What happens to my body temperature when I use the sauna?
KLAFS FAQ for well-being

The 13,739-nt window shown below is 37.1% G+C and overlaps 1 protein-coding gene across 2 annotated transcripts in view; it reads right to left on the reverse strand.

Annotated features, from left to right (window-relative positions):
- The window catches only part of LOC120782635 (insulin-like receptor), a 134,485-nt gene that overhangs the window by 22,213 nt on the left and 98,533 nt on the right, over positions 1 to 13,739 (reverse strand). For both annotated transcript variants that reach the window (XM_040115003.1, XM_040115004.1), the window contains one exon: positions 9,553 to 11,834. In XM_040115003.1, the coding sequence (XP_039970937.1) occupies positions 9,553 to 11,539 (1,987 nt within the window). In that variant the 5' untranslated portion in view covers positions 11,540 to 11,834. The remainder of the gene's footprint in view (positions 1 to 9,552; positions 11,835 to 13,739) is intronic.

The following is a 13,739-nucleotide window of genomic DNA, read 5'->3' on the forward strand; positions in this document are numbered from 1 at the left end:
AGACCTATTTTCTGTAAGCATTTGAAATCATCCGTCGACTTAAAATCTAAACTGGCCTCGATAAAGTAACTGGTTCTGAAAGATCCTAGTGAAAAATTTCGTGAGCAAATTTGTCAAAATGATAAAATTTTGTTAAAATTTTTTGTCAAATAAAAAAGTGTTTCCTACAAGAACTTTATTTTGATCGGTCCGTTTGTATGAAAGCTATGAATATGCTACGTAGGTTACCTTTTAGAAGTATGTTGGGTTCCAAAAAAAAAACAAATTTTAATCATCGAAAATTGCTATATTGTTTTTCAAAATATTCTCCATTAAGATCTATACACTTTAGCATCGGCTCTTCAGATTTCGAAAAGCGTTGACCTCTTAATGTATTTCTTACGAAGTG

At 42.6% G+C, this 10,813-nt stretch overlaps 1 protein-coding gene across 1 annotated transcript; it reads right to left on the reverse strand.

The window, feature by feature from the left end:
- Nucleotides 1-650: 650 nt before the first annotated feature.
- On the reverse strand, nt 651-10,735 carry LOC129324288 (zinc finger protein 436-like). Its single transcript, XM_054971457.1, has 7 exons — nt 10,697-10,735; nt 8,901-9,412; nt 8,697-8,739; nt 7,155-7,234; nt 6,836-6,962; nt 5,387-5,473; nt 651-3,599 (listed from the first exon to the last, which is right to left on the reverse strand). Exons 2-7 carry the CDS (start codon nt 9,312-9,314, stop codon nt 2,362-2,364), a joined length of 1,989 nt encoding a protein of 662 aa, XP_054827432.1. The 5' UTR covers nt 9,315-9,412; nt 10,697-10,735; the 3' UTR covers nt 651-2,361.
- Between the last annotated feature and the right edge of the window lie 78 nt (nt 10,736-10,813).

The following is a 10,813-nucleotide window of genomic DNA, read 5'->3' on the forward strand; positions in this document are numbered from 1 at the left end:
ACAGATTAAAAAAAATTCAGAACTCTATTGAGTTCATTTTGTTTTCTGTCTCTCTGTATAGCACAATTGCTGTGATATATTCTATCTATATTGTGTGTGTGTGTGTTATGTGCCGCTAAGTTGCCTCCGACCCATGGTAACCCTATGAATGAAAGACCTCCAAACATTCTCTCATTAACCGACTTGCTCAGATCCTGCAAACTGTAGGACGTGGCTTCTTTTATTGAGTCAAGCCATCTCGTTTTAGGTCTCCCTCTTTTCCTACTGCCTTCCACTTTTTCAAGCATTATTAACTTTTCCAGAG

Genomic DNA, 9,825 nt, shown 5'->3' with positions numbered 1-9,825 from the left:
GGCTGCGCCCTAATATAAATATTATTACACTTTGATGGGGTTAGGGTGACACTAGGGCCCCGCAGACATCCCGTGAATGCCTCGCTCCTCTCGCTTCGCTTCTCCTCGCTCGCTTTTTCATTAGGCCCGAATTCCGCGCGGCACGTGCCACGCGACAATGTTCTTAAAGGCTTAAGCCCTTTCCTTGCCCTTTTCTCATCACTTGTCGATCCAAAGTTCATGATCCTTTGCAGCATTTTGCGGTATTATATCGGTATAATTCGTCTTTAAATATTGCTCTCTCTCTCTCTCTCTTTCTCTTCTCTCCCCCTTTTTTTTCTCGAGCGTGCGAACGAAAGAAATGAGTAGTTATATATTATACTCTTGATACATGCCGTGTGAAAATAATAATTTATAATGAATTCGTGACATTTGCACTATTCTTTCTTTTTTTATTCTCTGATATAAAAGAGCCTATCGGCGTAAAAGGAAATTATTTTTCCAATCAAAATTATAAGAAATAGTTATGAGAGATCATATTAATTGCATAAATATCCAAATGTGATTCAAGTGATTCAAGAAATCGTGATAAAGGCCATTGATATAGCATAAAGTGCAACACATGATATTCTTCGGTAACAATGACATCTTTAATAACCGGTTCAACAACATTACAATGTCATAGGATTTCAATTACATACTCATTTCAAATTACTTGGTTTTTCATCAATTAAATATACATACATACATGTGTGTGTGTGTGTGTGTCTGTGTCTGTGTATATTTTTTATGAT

When you use a sauna, you’re in effect voluntarily subjecting your body to extreme conditions – with a standard sauna temperature between 90°C and 100°C being followed by cooling down, sometimes below 0°C. Whilst in the sauna, the temperature of your skin rises faster and differently to the temperature inside your body, which never actually increases by more than 1-2°C. After around 10 minutes in the sauna, however, the temperature of your skin increases to 40-42°C. In technical jargon, this is known as hyperthermia, and is one of the positive effects of using the sauna. It significantly stimulates and increases the turnover of various substances – your metabolic rate, in other words. Raising your body temperature from 37°C to 38-39°C is like inducing an artificial fever. Unlike your body itself, numerous bacteria and viruses which can make us ill are unable to cope with such high temperatures, which means that using a sauna can be an effective way of combating infections before they attack.